The Bottom Line
- Readily Available
- Better Than Expected Speakers
- Full Sized USB Host Port
- Heavier Than Many Other 10-inch Tablets
- Below Average Battery Life
- Extra Software Included That Is Redundant
- NVIDIA Tegra 2 (Cortex-A9) 1GHz Dual Core Processor
- 1GB Memory
- 16GB Storage
- 10.1" WXGA (1280x800) Multitouch Display
- NVIDIA Tegra 2 Graphics Engine
- 802.11b/g/n Wireless, Bluetooth
- 5 Megapixel Back Camera With LED Flash And 2 Megapixel Front Camera
- micro-USB, USB, mini-HDMI, 3.5mm Audio
- 10.2" x 7" x .52" @ 1.69 lbs.
- Android 3.0
Guide Review - Acer Iconia Tab A500 10.1-inch 1
May 5 2011 - Acer's Iconia Tab A500 has one major advantage over much of the Android 3.0 competition because it can be found quite easily and at relatively affordable levels. While not as cheap as the ASUS Eee Pad Transformer that is near impossible to find, the 16GB Wi-Fi version does come in at $450 which is $50 cheaper than the equivalent iPad 2 tablet. On the downside, this certainly isn't one of the smallest or lightest tablets on the market.
At just over a half inch thick and weighing a surprisingly 1.69 pounds, the Iconia Tab A500 is a bit unwieldy to hold compared to the svelte iPad 2 or the lighter Android 3.0 tablets. With the wider aspect ratio of the display means that when held in the portrait orientation, it is quite top heavy that makes it very difficult to hold for extended periods of time. Some of this extra weight is likely to be attributed to the fact that Acer has used aluminum to cover the majority of the back panel while other Android 3.0 tablets have relied primarily on plastic. It does give it a bit nicer feel but the seams between the aluminum and plastic could be a bit smoother.
The display for the Acer Iconia A500 is certainly not up to the level of the IPS panels used in some of the other tablets but it does a decent job. Viewing angles are quite good with little color washout but the colors just don't stand out quite as vividly. It uses the standard 10.1-inch display size with a 1280x800 resolution that seems to be what all the first Android 3.0 tablets will be using. The NVIDIA Tegra 2 graphics engine does a decent job with the video and graphics but does fall a bit short of what the iPad 2 can achieve for those wanting to game on the tablet.
There are both front and back cameras on the Acer Iconia Tab A500. Once again they seem to be following the standard Android 3.0 playbook by having a five megapixel sensor on the back of the tablet with an LED flash. On the front is a two megapixel camera. The back facing camera offers mediocre performance. The color rendering seems to be fine but the images just don't seem to be sharp. The front camera on the other hand does an excellent job being used as a web camera.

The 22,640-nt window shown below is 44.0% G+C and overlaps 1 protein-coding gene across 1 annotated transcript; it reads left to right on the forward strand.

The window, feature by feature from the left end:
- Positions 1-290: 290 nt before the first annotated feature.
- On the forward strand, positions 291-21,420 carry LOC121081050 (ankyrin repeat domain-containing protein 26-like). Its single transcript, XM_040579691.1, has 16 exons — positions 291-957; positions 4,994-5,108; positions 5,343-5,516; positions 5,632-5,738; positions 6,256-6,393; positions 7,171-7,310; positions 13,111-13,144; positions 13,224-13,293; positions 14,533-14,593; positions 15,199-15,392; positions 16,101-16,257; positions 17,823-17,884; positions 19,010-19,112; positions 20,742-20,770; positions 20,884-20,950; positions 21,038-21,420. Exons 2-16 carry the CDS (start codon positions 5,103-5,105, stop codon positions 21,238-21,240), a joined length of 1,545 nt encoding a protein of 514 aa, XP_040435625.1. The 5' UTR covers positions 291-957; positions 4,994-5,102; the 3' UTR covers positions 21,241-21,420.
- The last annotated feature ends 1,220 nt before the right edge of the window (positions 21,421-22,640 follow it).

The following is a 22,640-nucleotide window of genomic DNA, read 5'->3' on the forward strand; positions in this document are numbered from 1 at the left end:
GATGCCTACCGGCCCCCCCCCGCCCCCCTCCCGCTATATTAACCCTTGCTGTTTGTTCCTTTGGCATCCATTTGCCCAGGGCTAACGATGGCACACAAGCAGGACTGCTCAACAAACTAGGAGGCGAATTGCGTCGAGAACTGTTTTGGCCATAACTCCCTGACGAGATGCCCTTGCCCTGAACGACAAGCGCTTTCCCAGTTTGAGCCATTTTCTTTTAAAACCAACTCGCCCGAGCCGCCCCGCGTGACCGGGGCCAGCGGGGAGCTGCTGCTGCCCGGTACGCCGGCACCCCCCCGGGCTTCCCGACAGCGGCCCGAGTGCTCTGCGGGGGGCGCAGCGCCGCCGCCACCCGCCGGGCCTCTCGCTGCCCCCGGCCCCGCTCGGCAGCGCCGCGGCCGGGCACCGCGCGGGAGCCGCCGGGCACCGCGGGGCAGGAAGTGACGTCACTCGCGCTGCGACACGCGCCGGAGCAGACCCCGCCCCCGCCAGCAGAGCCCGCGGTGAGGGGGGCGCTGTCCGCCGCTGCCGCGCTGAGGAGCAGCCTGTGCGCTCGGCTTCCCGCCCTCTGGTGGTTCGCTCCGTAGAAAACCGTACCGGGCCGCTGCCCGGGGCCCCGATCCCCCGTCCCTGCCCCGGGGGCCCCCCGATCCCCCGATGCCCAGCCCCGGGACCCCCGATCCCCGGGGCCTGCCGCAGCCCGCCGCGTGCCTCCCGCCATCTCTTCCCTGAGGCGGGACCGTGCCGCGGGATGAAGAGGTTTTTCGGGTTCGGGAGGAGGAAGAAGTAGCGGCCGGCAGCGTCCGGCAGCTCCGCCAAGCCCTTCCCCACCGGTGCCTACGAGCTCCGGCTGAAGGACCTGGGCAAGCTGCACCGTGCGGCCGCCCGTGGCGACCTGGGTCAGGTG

Acer added a few nice touches to the Iconia Tab A500 that will be beneficial to those who like to watch a lot of media. First, the speakers on the back of the tablet are a vast improvement compared to what has come out to date. They certainly are not at the same level of quality as can be found on laptops or in headphones, but it is a much better experience for those sharing the tablet. In addition to this, Acer has included a full sized USB host port. This allows one to attach an external storage device such as a memory stick or USB hard drive to expand the storage which allows it to view additional media beyond the limit 16GB of storage. Similarly, it could be used with an external keyboard for when heavy typing may be required.
In addition to the USB port, Acer also decided to add some extra software on top of the Android 3.0 operating system. Unfortunately, most of the applications that they decided to add provide the same functions as applications that already are included with Android 3.0. In addition, Acer really tries to point out these applications over the Android applications when it many cases they don't provide a better experience than the base OS apps.
Being heavier than other 10-inch Android tablets, you figure that some of that weight would be with larger batteries. Unfortunately, this does seem to be the case. In video playback testing, the Iconia A500 only managed just seven and a quarter hours. This is well below what the Apple iPad 2 is able to achieve and also well behind what the Motorola XOOM can achieve. For most people, this will probably be plenty of time but if you are looking to use it heavily on a trans-continental flight you might be disappointed.